As discussed earlier, construction of the Third Runway and related facilities improvements will allow aircraft operations at the Airport to increase after the Year 2000 - when it reaches its ASV capacity limit - by 62,400, or over 16%. A statistical analysis of comparable properties in King County demonstrates that these increased operations will:
Specifically, cause a depression of value for properties directly under, and up to two miles on either side of, jet aircraft approach/departures tracks.
The depression of property values below the market levels that would otherwise occur also depresses the flow of property tax revenues to local, county, special purpose, and state governments.
The methodology used to estimate the reduction in single-family residential property tax revenues resulting from Airport impacts that depress property values is as follows. The number of single-family residential housing units in each impacted community was multiplied by the average loss (depression) of value per unit for each community between the Years 2000 and 2020 to estimate the aggregate loss of property value. Each city's total levy rate (regular and ire) was multiplied by its aggregate loss of property value to estimate the loss of single family residential property taxes. The number of single-family housing units in each city was obtained from the Office of Financial Management's Forecasting Division. The average yearly increase in each city's single-family residential housing units between 1990 and 1995 was used to trend forward its stock of single-family housing.
Levy rates for each city were obtained from the King County Assessors Office's Accounting Division. The estimated property value loss by community for the Years 2000, 2010 and 2020 and the cumulative property losses between 2000 and 2020 are shown in Table 9.06.
|Number of impacted housing units||15,890 DU||17,890 DU||19,890 DU|
|Average loss of value per DU||-$13,179||-$13,179||-$13,179|
|Estimated total loss of value||-$209,411,749||-$235,769,426||-$262,1 27,104|
|City property tax levy rate||0.003009969||0.003009969||0.003009969|
|Yearly revenue loss||-$630,264||-$709,593||-$788,921|
|Cumulative revenue loss||-$630,264||-$6,699,287||-$14,191,858 TD>|
|Number of impacted housing units||5,179 DU||6,179 DU||7,179 DU|
|Average loss of value per DU||-$13,804||-$13,804||-$13,804|
|Estimated total loss of value||-$71,492,950||-$85,297,343||-$99,101,736|
|City property tax levy rate||0.00374534||0.00374534||0.00374534|
|Yearly revenue loss||-$267,765||-$319,468||-$371,170|
|Cumulative revenue loss||-$267,765||-$2,936,165||-$6,389,351|
|Number of impacted housing units||10,992 DU||12,392 DU||13,792 DU|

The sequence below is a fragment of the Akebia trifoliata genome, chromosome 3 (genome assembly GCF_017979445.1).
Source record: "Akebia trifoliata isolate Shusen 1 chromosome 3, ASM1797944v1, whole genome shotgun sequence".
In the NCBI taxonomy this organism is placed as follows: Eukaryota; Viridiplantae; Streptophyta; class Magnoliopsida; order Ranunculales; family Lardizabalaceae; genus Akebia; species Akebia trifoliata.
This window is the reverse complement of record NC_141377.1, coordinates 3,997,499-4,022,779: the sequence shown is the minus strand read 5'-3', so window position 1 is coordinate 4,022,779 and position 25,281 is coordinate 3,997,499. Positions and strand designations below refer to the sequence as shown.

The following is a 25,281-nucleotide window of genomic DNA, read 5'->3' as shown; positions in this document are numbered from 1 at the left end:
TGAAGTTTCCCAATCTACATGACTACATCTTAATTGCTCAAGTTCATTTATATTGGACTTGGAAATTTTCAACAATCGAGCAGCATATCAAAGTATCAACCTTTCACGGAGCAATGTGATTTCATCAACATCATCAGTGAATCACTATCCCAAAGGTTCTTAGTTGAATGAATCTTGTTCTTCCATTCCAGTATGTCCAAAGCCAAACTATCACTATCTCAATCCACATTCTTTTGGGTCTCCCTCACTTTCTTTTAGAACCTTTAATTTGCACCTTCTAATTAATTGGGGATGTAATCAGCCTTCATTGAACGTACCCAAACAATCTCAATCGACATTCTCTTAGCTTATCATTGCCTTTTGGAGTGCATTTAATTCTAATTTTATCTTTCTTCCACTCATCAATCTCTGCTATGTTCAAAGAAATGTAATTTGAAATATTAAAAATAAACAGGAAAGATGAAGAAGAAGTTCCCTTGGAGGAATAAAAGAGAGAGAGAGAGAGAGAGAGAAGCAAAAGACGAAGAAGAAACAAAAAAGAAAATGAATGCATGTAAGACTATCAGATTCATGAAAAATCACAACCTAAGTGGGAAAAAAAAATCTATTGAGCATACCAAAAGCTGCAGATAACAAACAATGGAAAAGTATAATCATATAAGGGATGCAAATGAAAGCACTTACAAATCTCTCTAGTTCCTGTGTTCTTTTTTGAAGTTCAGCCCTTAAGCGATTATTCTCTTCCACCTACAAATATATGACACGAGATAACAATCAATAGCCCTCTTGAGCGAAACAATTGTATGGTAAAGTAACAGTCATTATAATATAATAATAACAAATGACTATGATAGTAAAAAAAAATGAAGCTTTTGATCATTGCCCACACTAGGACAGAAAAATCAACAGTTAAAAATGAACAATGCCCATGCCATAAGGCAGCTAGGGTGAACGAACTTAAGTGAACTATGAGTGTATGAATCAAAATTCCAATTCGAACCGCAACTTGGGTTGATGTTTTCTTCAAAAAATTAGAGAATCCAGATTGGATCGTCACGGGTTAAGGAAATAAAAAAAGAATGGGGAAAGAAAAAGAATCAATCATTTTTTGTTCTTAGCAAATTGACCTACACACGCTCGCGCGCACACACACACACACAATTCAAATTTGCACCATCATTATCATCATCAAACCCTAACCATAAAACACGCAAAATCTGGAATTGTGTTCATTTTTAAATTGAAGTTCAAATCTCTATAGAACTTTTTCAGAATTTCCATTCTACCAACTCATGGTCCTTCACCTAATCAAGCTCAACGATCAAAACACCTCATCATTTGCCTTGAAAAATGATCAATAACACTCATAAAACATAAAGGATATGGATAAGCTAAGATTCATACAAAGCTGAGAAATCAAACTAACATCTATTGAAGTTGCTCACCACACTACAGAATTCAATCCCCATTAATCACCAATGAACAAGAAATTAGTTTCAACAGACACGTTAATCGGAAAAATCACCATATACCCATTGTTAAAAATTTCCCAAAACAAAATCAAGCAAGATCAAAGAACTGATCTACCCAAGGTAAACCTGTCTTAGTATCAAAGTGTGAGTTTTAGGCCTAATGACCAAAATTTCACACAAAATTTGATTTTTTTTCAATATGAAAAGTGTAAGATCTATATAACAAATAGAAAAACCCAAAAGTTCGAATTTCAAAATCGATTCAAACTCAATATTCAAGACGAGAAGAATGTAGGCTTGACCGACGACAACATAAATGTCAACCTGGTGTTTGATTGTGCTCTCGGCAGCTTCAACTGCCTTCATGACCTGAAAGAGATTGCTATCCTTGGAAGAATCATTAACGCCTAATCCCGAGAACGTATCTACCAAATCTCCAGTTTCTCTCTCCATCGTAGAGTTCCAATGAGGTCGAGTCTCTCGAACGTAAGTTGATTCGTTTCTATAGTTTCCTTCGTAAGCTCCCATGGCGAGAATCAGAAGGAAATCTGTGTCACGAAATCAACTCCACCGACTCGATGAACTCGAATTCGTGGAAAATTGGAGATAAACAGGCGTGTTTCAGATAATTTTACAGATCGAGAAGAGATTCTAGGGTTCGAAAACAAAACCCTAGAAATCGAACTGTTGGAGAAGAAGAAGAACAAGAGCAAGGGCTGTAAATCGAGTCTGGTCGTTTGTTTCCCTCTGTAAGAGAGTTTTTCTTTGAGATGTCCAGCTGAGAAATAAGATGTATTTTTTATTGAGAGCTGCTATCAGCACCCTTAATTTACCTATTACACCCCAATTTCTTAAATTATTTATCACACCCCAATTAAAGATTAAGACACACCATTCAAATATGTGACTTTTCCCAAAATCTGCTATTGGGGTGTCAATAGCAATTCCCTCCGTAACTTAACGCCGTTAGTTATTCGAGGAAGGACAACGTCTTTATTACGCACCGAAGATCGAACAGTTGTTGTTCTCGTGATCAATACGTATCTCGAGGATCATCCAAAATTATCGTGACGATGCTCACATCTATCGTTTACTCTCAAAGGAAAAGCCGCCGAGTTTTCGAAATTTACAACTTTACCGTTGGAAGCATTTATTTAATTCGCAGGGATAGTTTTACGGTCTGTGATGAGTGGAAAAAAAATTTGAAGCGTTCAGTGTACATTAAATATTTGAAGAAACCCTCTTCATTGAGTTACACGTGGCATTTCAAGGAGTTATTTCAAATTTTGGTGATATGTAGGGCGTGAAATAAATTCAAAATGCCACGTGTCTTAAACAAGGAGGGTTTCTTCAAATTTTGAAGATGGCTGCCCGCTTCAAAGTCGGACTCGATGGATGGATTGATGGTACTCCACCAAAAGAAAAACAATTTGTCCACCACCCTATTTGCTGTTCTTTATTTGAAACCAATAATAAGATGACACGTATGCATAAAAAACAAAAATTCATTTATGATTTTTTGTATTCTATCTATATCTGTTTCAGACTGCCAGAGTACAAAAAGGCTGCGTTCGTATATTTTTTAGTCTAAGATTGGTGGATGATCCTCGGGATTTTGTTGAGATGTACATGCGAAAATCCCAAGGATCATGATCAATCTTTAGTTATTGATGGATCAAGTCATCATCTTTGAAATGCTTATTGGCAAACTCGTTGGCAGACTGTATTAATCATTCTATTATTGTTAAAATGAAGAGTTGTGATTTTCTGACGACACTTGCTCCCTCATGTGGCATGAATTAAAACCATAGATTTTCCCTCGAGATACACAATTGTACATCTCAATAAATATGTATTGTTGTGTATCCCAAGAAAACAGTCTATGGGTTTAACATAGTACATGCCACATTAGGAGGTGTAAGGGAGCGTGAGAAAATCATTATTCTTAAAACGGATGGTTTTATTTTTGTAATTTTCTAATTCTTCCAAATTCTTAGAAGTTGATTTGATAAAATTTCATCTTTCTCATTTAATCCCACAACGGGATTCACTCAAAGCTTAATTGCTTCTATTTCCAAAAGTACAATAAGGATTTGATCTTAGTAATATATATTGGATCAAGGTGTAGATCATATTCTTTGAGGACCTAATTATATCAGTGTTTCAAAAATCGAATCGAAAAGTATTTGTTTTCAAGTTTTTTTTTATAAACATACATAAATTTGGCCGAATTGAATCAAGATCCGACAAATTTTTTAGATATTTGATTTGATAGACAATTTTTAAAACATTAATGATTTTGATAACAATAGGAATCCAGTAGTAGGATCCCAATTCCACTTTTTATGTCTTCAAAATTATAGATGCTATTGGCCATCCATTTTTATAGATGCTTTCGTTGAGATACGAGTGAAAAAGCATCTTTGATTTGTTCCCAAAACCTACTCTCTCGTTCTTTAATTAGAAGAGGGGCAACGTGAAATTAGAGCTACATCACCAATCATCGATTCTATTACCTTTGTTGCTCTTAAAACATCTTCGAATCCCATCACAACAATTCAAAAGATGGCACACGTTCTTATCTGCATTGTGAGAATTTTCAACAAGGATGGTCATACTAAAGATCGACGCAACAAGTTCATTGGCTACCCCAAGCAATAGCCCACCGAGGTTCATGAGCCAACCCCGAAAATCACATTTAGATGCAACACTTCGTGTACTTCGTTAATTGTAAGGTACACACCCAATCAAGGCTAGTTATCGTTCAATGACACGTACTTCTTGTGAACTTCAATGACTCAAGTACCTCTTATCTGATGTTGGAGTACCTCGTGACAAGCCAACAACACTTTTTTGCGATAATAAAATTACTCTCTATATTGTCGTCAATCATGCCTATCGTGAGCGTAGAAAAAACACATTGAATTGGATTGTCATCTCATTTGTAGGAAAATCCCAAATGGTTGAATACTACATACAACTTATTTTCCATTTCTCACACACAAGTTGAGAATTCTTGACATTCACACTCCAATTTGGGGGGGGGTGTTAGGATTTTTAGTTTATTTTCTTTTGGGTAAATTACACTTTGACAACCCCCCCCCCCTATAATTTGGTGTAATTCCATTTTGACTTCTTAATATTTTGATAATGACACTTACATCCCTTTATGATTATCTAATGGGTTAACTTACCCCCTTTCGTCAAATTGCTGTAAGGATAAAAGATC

|Average loss of value per DU||-$14,496||-$14,496||-$14,496|
|Estimated total loss of value||-$159,334,980||-$179,628,737||-$199,922,493|
|City property tax levy rate||0.00323195||0.00323195||0.00323195|
|Yearly revenue loss||-$514,963||-$580,551||-$646,138|
|Cumulative revenue loss||-$514,963||-$5,477,569||-$11,611,022|
|Number of impacted housing units||2,417 DU||2,577 DU||2,737 DU|
|Average loss of value per DU||-$17,610||-$17,610||-$17,610|
|Estimated total loss of value||-$42,564,077||-$45,381,724||-$48,199,371|
|City property tax levy rate||0.00310000||0.00310000||0.00310000|
|Yearly revenue loss||-$131,949||-$140,683||-$149,418|
|Cumulative revenue loss||-131,949||-$1,363,160||-$2,813,667|
|Number of impacted housing units||3,466 DU||4,866 DU||6,066 DU|
|Average loss of value per DU||-$12,422||-$12,422||-$12,422|
|Estimated total loss of value||-$45,539,453||-$60,445,984||-$75,352,516|
|City property tax levy rate||0.00310000||0.00310000||0.00310000|
|Yearly revenue loss||-$141,172||-$187,383||-$233,593|
|Cumulative revenue loss||-$141,172||-$1,642,774||-$3,747,651|
|Yearly Revenue Loss
|Cumulative Revenue Loss
|Source: Office of Financial Management, King County Assessor's Office|
In the Year 2000, after which the increase in aircraft operations at Sea-Tac lnternational Airport will be the result of construction of the Third Runway and related facilities improvements, the five impacted cities will experience depressed property values for single family residential housing units estimated of approximately $1.7 million. As Sea-Tac International Airport operations increase, the depression of property values in the impacted communities will grow each year, reaching $2.2 million in the Year 2020. Over the 20-year period, 2000 through 2020, the cumulative loss of property tax revenues in the five impacted cities is estimated at approximately $38.8 million (expressed in constant value 1995 dollars), distributed among the cities as follows:
9.05 - FLIGHT TRACK IMPACTS ON RESIDENTIAL PROPERTY TAX REVENUES
In addition to the loss of value resulting from aircraft operations that will affect all single housing units in immediate proximity to the Airport, single-family housing units that will be under the flight tack of approaching/departing aircraft using the proposed Third Runway will suffer additional value losses from having low flying aircraft pass directly overhead. The magnitude of these types of impacts were described and analyzed in Section 9.03 above. The methodology used to estimate the flight track impacts on the property tax revenues of the affected cities was as follows.